“However, it is projected that man’s potential to pollute will increase 6 to 8-fold in the next 50 years. If this increased rate of injection… should raise the present background opacity by a factor of 4, our calculations suggest a decrease in global temperature by as much as 3.5 °C. Such a large decrease in the average temperature of Earth, sustained over a period of few years, is believed to be sufficient to trigger an ice age. However, by that time, nuclear power may have largely replaced fossil fuels as a means of energy production.”

    This paper is the one that gave rise to the famous NEWSWEAK (spelling intentional) article. However, note that his concern only arises for much greater apacity in the atmosphere. What is more this paper used a very limited climate model and a very low value for sensitivity. The fact we aren’t cooling is in fact one of many lines of evidence favoring higher sensitivity.

    Rod, if you are looking for hysteria, you won’t find it here.

  22. 322
    Ray Ladbury says:

    Bushy, Your use of “debate” is imprecise. What matters is what is under debate–and the role of CO2 in climate is not among such topics in scientific circles. Since science is the subject of this blog, continual appeals to long and repeatedly discredited arguments become tiresome quickly. While Mark is rather quick to strike out, his frustration is shared by those who know the science and even those trying to learn it.

  23. 323
    John Millett says:

    #277 “Really, in order to keep the surface at 33 degrees C above the blackbody temperature, there has to be 2 times the sun’s radiation coming from the atmosphere. Remember, the sun is a tiny bit of the sky, very far away. The atmosphere is wrapped around the earth, very close. That’s why we don’t die every night when the sun goes down…”

    Marcus, the sun is distant but powerfull. Like a pig on a spit, wrapped in our cold atmospheric blanket we rotate daily in its 1368 Wm-2 flux and 394K effective temperature (121C, 250F). We soak up enough of it during the day to keep us alive at night. Marcus, what if the number 33 was changed to 9 – what would be the back-radiation?

  24. 324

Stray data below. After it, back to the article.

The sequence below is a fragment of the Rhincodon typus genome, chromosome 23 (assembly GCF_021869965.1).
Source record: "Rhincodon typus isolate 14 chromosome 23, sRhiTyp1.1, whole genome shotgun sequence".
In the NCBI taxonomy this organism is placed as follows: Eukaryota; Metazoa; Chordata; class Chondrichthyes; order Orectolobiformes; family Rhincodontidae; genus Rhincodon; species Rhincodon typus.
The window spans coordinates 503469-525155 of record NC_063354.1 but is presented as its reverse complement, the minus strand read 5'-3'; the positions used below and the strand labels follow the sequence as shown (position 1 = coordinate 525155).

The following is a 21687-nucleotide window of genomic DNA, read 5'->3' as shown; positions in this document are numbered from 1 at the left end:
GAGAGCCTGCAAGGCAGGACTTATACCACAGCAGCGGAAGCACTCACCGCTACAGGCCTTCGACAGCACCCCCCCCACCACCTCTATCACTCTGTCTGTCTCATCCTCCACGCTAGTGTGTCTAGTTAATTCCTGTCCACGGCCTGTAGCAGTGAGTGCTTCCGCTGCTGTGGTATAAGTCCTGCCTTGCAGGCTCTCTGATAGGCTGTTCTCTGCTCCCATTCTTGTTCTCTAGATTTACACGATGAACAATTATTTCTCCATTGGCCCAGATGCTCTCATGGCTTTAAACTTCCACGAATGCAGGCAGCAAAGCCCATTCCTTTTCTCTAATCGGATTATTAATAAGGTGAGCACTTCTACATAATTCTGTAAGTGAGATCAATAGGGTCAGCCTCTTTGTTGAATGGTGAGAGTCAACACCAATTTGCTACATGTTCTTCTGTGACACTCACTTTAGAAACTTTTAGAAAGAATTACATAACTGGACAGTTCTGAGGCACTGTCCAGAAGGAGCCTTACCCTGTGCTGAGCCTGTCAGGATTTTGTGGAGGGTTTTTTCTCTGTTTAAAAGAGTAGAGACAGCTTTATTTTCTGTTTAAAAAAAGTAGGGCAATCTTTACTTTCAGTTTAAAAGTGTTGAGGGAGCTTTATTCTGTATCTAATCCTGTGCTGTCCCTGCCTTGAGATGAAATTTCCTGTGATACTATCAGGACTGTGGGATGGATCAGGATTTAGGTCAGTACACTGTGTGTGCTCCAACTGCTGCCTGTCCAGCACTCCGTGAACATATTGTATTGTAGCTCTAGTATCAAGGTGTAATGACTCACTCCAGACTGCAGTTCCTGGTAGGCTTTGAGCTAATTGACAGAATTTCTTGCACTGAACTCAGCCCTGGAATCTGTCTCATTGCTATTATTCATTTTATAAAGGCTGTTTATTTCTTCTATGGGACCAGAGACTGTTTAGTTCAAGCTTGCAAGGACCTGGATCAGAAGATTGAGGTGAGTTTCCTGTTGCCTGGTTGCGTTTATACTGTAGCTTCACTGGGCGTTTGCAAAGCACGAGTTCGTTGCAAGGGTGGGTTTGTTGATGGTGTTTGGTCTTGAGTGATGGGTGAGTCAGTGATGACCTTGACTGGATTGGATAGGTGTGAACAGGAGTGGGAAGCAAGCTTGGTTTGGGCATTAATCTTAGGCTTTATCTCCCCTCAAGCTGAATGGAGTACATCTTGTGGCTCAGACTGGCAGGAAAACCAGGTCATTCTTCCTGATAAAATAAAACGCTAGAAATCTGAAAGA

25. 325
    Hank Roberts says:

    _that_ John Millet over at the Australian says:
    “… it’s not 33 degrees due to trace gases in the cold sky above, it’s 7-8 degrees due to hot rocks below…”

  26. 326
    Patrick 027 says:

    John Millet.

    Solar radiation in space – 1368 W/m2 or so. Okay, now divide that by 4 to get the average incident solar flux over the surface of the Earth (the surface of a sphere has 4 times the area as it’s circular cross section). Now multiply by 0.7 because 30 % of the incident solar radiation is not absorbed but reflected to space. The equilibrium temperature is then 255 K. (Qualification – variations in temperature allow the actual average temperature to be less because of the nonlinear dependence of blackbody radiation on temperature. However, for the temperature variations at the Earth’s surface, this only has an effect of about 1 K.)

    The atmosphere is somewhat opaque to LW radiation, so some of the radiation emitted to space comes from the atmosphere. There has to be a temperature difference between the atmosphere and surface to drive the radiative and convective fluxes that make the energy flow balanced. And so on for individual layers of the atmosphere.

  27. 327
    Jack Roesler says:

    Jeremy #3:

    I know at least one person who sticks by his assertion that global warming is “god’s will”. I’m sure if I asked more, I’d find more who think that as well.

  28. 328
    Hank Roberts says:

    Can we end this digression soon? The theme’s old, well battered and fried:

    “… Early Symptoms: An infected individual will often display the following symptoms within 24 hours:
    (a) Frequent and fevered claims to the effect of “a cold atmosphere can’t warm a hotter surface”….

  29. 329
    Ray Ladbury says:

    John Millett, What color is the sky on your planet?

  30. 330
    John Millett says:

    #297 Barton Paul Levenson
    Thanks for the reference which will take some time to digest. Whenever I’ve thought along those lines I figured that wave interference would play a part. Is it a comfort that the system stabilises? How many iterations?

  31. 331
    dhogaza says:

    John Millet spumes:

    Thanks for the reference which will take some time to digest. Whenever I’ve thought along those lines I figured that wave interference would play a part. Is it a comfort that the system stabilises? How many iterations?

    Yet, in Hank’s reference, he posits:

    The natural greenhouse coat fell off next – it’s not 33 degrees due to trace gases in the cold sky above, it’s 7-8 degrees due to hot rocks below. Finally, under close examination of the global energy budget, which reveals a self-falsifying AGW hypothesis, the trousers fall around the ankles.

    Which is it, John Millet? You’re sure of your “science” and have disproven the physics behind AGW, or not?

    If you’re not sure, why did you post such doo-doo elsewhere?

  32. 332
    Patrick 027 says:

    John Millet –

    Iterative methods can help illustrate the idea.